National Science Foundation
ATE Center Responds to the Changing ICT Industry
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An ICT laboratory technician tests telecommunications circuitry.

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State: Massachusetts

The dot-com bust of the late 1990’s resulted in a convergence of the Telecommunications Industries and the Information Technologies Industries creating the Information and Communications Industries (ICT). The ICT industry is complex and is characterized by a few large corporations and many smaller companies. The industry can differ regionally depending on the legacy technology employed by the local industry. Complicating matters further, over the last four years, ICT has evolved and has infused in all disciplines and impacts almost every industry, including computers, semiconductors, pharmaceuticals, defense and homeland security, healthcare, communications, transportation, energy, environmental sciences, entertainment, chemicals, and manufacturing. These changes and the emerging technologies that continue to arise are changing skills required for the ICT technician. Today’s communications companies and their technician workforce require a broader and deeper knowledge of both the hardware and the software involved to avoid dead-end technical jobs that cannot be easily transferred within the ICT industry. 

The National Center for Telecommunications Technologies (NCTT)  has responded to the change in industry, to changes in the technologies in the communications industry, and to the new knowledge requirements, by establishing a national collaborative of community colleges around the country working with industry partners to capture the breadth of skills needed to successfully function in this new environment. Currently, the collaborative consists of 10 community college partners with relationships with over 50 corporations. These relationships range from curriculum advisement to hiring of students to attending NCTT sponsored workshops. This type of sharing of information and concepts enables best practices in technical education to become standard operating procedures for educators throughout the United States. The content derived from these relationships is managed and disseminated through NCTT’s open content system.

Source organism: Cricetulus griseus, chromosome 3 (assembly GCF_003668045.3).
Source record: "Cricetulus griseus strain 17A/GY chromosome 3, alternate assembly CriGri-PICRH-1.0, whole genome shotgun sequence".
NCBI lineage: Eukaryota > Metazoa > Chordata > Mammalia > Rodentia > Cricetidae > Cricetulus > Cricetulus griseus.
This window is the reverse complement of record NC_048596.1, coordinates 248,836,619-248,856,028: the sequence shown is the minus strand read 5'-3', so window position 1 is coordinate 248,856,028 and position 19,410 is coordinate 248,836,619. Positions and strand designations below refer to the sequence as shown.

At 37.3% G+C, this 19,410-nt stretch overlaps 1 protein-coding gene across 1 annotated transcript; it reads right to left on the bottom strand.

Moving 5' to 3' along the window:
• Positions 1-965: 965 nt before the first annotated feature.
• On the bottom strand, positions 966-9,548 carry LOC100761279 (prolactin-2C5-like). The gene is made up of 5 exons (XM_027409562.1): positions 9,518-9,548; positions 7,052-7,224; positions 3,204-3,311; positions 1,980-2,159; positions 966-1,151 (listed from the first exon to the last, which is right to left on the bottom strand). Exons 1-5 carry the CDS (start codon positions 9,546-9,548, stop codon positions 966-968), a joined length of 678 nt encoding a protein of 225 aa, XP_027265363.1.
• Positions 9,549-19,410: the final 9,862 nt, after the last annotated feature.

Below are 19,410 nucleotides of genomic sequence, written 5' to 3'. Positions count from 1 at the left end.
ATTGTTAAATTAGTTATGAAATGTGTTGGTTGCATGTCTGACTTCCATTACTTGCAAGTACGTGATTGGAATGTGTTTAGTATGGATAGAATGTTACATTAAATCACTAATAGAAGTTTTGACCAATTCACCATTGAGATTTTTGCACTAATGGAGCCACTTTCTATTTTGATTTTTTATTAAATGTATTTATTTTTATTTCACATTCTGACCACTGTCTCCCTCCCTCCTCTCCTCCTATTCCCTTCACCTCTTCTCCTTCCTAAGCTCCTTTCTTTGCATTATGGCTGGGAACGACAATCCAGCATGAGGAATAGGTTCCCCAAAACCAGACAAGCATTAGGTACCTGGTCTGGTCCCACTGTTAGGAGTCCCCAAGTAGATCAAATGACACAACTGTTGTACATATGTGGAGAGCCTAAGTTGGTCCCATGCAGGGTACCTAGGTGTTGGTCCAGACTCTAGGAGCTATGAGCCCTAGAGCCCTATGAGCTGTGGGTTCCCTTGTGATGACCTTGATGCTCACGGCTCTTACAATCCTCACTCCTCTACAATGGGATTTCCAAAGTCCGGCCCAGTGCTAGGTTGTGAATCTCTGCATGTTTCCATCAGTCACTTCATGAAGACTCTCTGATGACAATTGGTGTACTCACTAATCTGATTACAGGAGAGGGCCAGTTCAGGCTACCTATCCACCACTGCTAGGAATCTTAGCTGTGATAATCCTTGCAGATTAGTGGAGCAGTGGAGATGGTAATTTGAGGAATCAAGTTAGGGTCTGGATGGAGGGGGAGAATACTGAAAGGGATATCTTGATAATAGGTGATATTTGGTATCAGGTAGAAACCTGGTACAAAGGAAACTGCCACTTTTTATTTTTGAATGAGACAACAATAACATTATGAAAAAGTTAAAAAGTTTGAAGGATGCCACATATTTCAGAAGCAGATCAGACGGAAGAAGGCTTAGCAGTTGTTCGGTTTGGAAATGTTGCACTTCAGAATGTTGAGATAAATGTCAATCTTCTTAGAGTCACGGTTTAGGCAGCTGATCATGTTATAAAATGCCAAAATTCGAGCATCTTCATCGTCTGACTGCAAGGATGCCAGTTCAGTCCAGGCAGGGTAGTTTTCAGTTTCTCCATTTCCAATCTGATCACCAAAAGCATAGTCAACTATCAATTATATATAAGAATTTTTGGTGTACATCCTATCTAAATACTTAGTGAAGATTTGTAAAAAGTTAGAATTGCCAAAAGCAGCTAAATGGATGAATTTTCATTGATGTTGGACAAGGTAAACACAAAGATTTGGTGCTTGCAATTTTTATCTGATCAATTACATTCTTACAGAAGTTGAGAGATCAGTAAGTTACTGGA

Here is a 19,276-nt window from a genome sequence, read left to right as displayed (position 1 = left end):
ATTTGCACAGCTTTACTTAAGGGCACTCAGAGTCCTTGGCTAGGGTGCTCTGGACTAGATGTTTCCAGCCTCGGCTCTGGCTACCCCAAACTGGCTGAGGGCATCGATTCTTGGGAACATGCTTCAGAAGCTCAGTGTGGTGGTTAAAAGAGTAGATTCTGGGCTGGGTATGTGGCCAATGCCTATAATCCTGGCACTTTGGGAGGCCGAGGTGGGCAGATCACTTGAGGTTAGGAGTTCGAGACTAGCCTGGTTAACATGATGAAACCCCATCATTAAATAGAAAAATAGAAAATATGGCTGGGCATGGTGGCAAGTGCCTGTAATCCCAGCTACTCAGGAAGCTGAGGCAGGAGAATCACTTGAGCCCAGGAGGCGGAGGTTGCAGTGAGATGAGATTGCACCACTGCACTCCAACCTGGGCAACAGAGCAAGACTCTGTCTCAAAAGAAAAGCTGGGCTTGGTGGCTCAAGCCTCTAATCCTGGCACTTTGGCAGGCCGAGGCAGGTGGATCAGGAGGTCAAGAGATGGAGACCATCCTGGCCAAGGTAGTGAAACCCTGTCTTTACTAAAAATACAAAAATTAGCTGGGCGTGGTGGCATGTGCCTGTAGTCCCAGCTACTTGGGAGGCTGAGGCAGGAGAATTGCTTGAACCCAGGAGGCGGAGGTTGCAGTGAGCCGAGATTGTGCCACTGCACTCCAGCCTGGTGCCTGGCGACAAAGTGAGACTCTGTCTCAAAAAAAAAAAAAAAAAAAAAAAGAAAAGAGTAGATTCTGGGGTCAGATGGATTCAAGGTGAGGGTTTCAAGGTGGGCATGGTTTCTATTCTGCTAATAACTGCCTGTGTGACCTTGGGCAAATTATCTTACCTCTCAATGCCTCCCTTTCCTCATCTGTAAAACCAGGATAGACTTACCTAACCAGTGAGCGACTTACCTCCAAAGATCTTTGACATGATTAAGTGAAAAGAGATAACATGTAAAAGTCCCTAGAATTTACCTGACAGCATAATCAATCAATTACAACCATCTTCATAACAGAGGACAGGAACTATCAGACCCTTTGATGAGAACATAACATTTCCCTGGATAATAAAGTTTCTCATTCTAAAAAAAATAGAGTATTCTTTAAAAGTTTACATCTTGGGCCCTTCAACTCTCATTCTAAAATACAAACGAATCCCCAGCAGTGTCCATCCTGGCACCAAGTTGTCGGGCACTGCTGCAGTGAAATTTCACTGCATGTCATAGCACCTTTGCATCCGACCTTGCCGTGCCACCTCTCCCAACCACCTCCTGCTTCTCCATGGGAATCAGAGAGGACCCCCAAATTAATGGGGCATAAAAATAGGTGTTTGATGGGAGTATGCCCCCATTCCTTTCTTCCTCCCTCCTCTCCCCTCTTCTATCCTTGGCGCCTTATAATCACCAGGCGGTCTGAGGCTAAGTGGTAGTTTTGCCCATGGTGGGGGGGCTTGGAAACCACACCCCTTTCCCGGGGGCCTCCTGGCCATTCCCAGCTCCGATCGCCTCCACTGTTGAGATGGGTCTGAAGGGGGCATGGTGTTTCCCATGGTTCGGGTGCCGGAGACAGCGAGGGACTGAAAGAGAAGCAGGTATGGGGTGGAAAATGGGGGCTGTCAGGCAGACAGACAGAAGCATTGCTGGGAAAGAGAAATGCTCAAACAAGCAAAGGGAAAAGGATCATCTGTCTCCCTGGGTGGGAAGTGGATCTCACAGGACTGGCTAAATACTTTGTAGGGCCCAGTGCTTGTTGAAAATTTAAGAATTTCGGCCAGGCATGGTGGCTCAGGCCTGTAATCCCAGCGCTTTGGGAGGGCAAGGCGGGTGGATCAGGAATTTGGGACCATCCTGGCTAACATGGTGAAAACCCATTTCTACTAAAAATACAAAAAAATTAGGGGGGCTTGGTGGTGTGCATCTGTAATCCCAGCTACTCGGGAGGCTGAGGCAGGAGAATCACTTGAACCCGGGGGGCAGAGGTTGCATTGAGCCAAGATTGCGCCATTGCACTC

NCTT conducts workshops in January and July of each year. Each workshop serves as an ICT content dissemination mechanism for high school and college faculty and business leaders. Additionally, the January workshop is hosted by a regional partner and serves as a regional network building event. The workshops combine theory and hands-on laboratory training. They provide a tested dissemination model and continue to be well attended and highly rated by participants. More than 700 faculty have attended these workshops during NCTT’s ten years of operation. Eight percent of the faculty were from vocational technical high schools, 68 percent from two-year schools, and 24percent from four-year schools. The faculty attending the workshops have taught three hundred students from vocational technical high schools, 2,220 from two-year colleges, 285 from four-year colleges, totaling 2,805 students. Additionally, more than 2,320 students from underrepresented populations have been impacted by the NCTT workshops.

NCTT continues to develop and disseminate a unique engineering technology-based content and curriculum grounded in science and math. This distinguishes the NCTT curriculum and content from other related programs available to students and corporate training programs. NCTT faculty members have published six text books and two related lab manuals. NCTT, through an additional grant, is completing 20 ICT laboratory experiments to be delivered in multiple formats that will address different learning modalities and technical levels for national dissemination.

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